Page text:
The BD Biosciences Webinar Series is an ongoing, informative program in which senior scientists present online seminars covering a broad range of topics.

Integrating Flow Cytometry Into Education

Date: Tuesday, December 9, 2014
Time: 12 PM EST / 9 AM PST / 5 PM GMT
Dr. Melanie Gubbels Bupp, Assistant Professor, Dept. of Biology
Randolph-Macon College, Ashland, Virginia, USA

Dr. Tim Overton, Lecturer, School of Chemical Engineering
University of Birmingham, Birmingham, UK

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Flow cytometry is a technology of growing importance in biology and many related fields. It enables researchers to perform multiparametric analyses at the single-cell level, even in complex populations. Integrating flow cytometry into undergraduate and graduate curricula is essential for preparing students to work in research labs or to conduct their own independent research. However, because of cost and complexity, flow cytometry has not historically been widely incorporated into teaching curricula.

The introduction of personal flow cytometers, such as the BD Accuri™ C6, has lowered these barriers and brought this key technology to benchtops in research and teaching labs, field stations, research vessels, and classrooms. The BD Accuri C6 can help students concentrate on learning the concepts and value of flow cytometry without technology getting in the way.

In this webinar, we will discuss how personal flow cytometry has been successfully integrated into undergraduate and graduate education. Researchers will present specific examples of incorporating flow cytometry into their teaching curricula, and discuss which factors can help students successfully master the technology.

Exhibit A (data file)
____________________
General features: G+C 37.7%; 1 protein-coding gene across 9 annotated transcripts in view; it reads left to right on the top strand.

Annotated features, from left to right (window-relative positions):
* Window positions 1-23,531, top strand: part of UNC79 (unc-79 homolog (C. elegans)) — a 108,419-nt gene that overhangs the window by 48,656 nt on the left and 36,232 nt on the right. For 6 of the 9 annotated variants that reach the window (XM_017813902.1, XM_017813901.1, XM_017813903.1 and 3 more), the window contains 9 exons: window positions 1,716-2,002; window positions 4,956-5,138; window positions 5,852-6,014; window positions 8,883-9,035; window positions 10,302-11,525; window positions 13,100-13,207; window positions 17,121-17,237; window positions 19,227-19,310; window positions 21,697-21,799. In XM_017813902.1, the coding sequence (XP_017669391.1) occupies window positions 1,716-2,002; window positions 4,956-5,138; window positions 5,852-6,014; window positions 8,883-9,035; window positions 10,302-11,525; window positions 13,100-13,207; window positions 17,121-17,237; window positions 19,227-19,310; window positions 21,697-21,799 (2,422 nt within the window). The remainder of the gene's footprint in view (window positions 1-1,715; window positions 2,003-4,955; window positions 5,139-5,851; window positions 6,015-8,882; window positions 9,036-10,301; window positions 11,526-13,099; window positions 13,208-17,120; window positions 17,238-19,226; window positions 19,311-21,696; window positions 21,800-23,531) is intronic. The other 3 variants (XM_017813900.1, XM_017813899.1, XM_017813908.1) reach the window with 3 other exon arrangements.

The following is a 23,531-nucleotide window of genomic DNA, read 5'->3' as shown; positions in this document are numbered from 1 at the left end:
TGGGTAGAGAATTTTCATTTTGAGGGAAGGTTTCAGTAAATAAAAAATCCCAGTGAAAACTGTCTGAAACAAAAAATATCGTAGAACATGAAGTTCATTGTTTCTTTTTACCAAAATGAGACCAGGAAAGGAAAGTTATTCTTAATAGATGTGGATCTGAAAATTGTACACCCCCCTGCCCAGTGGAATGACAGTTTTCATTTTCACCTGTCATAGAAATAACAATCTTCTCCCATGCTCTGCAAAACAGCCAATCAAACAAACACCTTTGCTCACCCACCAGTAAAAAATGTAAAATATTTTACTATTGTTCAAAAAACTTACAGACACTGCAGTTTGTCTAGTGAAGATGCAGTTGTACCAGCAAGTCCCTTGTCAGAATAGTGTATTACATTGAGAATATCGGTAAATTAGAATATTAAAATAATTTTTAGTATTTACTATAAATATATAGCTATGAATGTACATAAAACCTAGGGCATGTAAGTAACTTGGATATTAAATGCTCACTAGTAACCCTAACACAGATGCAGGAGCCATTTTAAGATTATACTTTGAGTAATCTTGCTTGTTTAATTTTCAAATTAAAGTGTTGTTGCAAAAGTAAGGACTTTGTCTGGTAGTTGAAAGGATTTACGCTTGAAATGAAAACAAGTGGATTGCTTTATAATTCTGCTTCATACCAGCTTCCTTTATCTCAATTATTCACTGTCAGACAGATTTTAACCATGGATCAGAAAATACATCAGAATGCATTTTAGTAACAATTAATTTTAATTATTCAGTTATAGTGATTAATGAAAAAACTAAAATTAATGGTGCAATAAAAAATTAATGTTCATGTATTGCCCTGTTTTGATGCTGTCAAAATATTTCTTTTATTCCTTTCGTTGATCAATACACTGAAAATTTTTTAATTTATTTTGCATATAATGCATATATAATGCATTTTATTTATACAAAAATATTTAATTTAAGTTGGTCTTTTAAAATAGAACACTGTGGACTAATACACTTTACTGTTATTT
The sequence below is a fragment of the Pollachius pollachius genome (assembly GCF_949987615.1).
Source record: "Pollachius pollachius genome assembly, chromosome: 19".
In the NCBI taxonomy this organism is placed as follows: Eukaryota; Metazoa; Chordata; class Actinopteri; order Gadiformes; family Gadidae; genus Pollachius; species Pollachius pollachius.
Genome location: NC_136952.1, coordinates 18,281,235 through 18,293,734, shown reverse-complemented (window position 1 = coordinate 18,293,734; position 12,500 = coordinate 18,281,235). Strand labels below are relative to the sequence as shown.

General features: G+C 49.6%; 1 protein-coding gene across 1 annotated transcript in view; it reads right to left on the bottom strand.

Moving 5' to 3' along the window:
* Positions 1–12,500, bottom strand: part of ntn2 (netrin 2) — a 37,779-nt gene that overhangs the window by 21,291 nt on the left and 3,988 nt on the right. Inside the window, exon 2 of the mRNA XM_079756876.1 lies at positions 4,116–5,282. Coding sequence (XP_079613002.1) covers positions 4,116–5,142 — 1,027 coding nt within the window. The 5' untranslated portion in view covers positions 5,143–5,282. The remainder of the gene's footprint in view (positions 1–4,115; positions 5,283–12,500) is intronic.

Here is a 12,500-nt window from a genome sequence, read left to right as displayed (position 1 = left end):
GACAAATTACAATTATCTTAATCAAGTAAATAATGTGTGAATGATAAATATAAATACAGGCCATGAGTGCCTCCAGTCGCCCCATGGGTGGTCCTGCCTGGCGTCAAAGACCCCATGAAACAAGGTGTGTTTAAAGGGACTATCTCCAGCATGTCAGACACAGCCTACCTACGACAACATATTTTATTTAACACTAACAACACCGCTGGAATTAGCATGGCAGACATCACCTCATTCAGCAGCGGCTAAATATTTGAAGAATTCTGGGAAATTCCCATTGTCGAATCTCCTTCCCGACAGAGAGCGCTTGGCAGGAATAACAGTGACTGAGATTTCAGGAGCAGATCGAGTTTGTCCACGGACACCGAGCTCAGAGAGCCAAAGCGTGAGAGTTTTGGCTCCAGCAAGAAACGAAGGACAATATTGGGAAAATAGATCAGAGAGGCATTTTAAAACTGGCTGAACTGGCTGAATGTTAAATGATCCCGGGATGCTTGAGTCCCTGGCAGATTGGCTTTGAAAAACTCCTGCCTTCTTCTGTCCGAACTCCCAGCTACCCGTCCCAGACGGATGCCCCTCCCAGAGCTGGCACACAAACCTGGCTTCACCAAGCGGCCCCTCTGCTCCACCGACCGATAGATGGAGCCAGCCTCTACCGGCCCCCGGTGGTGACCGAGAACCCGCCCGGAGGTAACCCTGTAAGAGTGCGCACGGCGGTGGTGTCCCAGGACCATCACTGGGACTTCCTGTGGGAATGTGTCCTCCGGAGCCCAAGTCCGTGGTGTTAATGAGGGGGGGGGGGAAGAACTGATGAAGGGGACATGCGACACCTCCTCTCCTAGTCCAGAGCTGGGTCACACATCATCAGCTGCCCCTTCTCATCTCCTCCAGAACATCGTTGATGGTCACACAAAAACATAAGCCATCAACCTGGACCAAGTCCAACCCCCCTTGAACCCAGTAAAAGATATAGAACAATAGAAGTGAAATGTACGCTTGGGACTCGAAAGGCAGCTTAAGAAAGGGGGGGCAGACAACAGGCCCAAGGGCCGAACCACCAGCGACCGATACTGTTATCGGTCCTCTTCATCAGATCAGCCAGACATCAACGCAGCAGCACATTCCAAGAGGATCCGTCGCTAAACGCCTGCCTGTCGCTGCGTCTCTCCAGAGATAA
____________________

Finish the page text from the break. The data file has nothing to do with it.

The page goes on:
Dr. Melanie Gubbels Bupp is an immunologist and assistant professor of biology at Randolph-Macon College in Ashland, VA, a private liberal arts and sciences college with an enrollment of 1,400 undergraduates. She received her PhD from the University of Colorado in 2005, and performed post-doctoral work at both UCSF and Roche Pharmaceuticals. Dr. Gubbels Bupp’s lab is focused on studying the effect of malnutrition on the immune system.
Dr. Tim Overton is a lecturer in the School of Chemical Engineering and director of the MSc program in biochemical engineering at the University of Birmingham, UK. As winner of a 2011 BD Accuri Creativity Award, he was awarded a BD Accuri C6 flow cytometer. Dr. Overton received his PhD in Biochemistry from the University of Birmingham in 2003. His primary research interests involve the application of molecular biology and single-cell techniques to understand and develop bioprocesses.